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The Adam Clarke Commentary

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Chapter 5

The book sealed with seven seals, which no being in heaven or earth could open, 1-3. Is at last opened by the Lion of the tribe of Judah, 4-8. He receives the praises of the four living creatures and the twenty-four elders, 9,10. And afterwards of an innumerable multitude, who acknowledge that they were redeemed to God by his blood, 11,12. And then, of the whole creation, who ascribe blessing, honour, glory, and power to God and the Lamb for ever, 13,14.

Notes on Chapter 5

Verse 1. A book written within and on the back side
That is, the book was full of solemn contents within, but it was sealed; and on the back side was a superscription indicating its contents. It was a labelled book, or one written on each side of the skin, which was not usual.

Sealed with seven seals.
As seven is a number of perfection, it may mean that the book was so sealed that the seals could neither be counterfeited nor broken; i.e., the matter of the book was so obscure and enigmatical and the work it enjoined and the facts it predicted so difficult and stupendous, that they could neither be known nor performed by human wisdom or power.

Verse 2. A strong angel
One of the chief of the angelic host.

Proclaiming
As the herald of God.

To open the book, and to loose the seals
To loose the seals that he may open the book. Who can tell what this book contains? Who can open its mysteries? The book may mean the purposes and designs of God relative to his government of the world and the Church; but we, whose habitation is in the dust, know nothing of such things. We are, however, determined to guess.

Verse 3. And no man
ουδεις No person or being.

In heaven
Among all the angels of God.

Nor in the earth
No human being.

Neither under the earth
No disembodied spirit, nor any demon. Neither angels, men, nor devils, can fathom the decrees of God.

Neither to look thereon.
None can look into it unless it be opened, and none can open it unless the seals be unloosed.

Verse 4. I wept much
Because the world and the Church were likely to be deprived of the knowledge of the contents of the book.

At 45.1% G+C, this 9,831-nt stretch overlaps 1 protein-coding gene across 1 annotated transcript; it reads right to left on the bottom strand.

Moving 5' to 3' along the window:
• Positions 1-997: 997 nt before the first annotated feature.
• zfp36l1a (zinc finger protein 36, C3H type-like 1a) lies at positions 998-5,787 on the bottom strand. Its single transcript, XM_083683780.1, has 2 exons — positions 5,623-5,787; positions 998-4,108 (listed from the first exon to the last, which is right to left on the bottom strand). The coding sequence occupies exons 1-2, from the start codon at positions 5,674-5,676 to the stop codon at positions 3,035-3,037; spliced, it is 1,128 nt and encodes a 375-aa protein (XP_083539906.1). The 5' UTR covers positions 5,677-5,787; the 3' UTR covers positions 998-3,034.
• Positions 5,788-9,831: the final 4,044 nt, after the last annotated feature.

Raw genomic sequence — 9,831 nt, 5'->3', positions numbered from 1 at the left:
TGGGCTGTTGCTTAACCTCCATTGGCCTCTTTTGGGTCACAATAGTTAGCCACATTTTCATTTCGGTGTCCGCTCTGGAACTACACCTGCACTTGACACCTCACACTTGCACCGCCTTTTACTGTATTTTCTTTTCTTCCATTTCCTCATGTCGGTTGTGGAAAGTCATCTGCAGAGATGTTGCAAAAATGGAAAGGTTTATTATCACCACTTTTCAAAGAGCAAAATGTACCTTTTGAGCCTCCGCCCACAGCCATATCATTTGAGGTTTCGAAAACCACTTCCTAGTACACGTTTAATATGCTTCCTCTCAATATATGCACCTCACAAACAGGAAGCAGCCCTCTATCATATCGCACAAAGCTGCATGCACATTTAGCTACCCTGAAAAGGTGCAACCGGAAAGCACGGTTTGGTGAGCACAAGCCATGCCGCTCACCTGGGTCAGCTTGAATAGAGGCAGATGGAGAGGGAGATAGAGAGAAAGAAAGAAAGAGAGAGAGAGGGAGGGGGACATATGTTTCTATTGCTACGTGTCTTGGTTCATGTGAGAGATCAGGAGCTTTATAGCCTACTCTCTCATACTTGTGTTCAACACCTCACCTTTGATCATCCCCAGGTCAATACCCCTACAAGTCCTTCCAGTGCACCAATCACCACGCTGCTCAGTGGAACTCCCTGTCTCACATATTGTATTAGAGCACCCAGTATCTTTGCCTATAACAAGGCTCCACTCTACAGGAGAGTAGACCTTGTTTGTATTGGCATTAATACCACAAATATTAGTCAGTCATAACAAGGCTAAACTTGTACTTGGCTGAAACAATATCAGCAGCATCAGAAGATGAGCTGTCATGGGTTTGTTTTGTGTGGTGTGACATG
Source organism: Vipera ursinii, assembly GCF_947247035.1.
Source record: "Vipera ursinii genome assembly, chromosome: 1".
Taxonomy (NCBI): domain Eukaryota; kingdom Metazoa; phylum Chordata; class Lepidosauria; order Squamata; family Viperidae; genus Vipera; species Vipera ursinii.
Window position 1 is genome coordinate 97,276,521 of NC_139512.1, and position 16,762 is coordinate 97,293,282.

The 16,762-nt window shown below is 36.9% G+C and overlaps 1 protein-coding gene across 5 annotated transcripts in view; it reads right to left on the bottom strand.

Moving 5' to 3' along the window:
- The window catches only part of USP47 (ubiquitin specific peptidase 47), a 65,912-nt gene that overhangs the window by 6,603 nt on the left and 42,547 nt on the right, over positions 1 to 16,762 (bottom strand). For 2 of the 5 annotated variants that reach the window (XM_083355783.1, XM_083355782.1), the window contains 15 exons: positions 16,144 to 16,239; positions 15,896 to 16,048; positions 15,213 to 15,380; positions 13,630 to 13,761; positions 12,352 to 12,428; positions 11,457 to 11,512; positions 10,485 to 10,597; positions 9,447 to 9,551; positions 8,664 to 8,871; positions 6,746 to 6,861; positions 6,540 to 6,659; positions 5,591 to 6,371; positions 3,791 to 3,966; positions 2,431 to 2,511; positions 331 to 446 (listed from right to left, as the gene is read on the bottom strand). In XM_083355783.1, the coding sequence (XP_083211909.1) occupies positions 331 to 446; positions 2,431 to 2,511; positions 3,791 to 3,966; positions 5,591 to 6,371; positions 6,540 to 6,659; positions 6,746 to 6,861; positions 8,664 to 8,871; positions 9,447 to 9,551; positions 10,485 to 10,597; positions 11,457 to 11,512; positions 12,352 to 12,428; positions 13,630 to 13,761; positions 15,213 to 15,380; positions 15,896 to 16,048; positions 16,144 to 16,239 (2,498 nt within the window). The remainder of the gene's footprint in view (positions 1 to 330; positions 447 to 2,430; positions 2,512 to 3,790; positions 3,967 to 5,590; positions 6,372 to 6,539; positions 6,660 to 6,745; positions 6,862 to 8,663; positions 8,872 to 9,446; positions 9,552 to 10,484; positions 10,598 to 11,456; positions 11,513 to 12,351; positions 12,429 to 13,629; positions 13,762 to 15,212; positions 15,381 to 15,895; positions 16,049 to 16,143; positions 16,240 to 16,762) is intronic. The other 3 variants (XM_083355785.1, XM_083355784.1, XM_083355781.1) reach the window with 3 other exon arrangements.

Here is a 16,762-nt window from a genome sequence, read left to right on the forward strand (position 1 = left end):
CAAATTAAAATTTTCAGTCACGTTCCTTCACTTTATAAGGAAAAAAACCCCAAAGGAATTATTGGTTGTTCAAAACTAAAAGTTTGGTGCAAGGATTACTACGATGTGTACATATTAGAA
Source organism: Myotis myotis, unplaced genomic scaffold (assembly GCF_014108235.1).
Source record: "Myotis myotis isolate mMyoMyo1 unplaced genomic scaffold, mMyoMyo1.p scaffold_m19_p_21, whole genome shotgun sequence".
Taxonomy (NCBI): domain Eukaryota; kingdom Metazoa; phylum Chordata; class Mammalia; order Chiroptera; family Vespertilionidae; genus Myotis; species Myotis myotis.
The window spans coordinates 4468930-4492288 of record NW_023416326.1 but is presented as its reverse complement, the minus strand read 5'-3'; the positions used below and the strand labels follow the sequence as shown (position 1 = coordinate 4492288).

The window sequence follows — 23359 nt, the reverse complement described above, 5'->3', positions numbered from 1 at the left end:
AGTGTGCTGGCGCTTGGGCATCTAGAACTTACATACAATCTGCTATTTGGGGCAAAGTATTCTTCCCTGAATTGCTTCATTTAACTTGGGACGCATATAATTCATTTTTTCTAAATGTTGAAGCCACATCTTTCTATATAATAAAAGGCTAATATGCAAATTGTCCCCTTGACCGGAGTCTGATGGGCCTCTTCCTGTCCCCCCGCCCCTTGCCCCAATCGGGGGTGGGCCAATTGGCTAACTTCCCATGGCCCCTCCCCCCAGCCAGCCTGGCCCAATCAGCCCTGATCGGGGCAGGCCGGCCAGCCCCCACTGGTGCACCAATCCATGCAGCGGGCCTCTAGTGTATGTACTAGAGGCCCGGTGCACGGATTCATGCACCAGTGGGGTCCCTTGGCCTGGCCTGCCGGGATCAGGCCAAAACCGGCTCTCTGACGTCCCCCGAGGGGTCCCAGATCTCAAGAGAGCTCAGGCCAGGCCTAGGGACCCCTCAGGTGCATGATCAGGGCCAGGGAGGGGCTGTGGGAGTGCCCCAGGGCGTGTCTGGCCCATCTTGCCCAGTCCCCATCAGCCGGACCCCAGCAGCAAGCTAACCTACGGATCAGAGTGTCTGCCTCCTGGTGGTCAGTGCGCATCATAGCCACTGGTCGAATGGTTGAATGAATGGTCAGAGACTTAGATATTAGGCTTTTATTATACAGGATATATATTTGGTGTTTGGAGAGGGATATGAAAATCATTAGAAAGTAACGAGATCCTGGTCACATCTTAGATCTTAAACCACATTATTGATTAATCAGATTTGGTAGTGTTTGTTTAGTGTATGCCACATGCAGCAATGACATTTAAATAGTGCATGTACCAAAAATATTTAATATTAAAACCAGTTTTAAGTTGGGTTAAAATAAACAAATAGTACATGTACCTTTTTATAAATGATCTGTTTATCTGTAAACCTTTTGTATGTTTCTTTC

Verse 5. The Lion of the tribe of Juda
Jesus Christ, who sprang from this tribe, as his genealogy proves; see on Matthew 1:2,3and Luke 3:33. There is an allusion here to ; Genesis 49:9, Judah is a lion's whelp; the lion was the emblem of this tribe, and was supposed to have been embroidered on its ensigns.

The Root of David
See Isaiah 11:1. Christ was the root of David as to his Divine nature; he was a branch out of the stem of Jesse as to his human nature.

Hath prevailed
By the merit of his incarnation, passion, and death.

To open the book
To explain and execute all the purposes and decrees of God, in relation to the government of the world and the Church.

Verse 6. Stood a Lamb
Christ, so called because he was a sacrificial offering; αρνιον signifies a little or delicate lamb.

As it had been slain
As if now in the act of being offered. This is very remarkable; so important is the sacrificial offering of Christ in the sight of God that he is still represented as being in the very act of pouring out his blood for the offences of man. This gives great advantage to faith: when any soul comes to the throne of grace, he finds a sacrifice there provided for him to offer to God. Thus all succeeding generations find they have the continual sacrifice ready, and the newly-shed blood to offer.

Seven horns
As horn is the emblem of power, and seven the number of perfection, the seven horns may denote the all-prevailing and infinite might of Jesus Christ. He can support all his friends; he can destroy all his enemies; and he can save to the uttermost all that come unto God through him.

Seven eyes
To denote his infinite knowledge and wisdom: but as these seven eyes are said to be the seven Spirits of God, they seem to denote rather his providence, in which he often employs the ministry of angels; therefore, these are said to be sent forth into all the earth. See Clarke on Revelation 1:4.

Verse 7. He came and took the book
This verse may be properly explained by John, John 1:18. No man hath seen God at any time; the only-begotten Son, which is in the bosom of the Father, he hath DECLARED him. With Jesus alone are all the counsels and mysteries of God.

Verse 8. The four beasts-fell down before the Lamb
The whole Church of God, and all his children in heaven and earth, acknowledge that Jesus Christ is alone worthy and able to unfold and execute all the mysteries and counsels of God. See Clarke on Revelation 5:9.

Having every one of them harps
There were harps and vials; and each of the elders and living creatures had one.

Odours, which are the prayers of saints.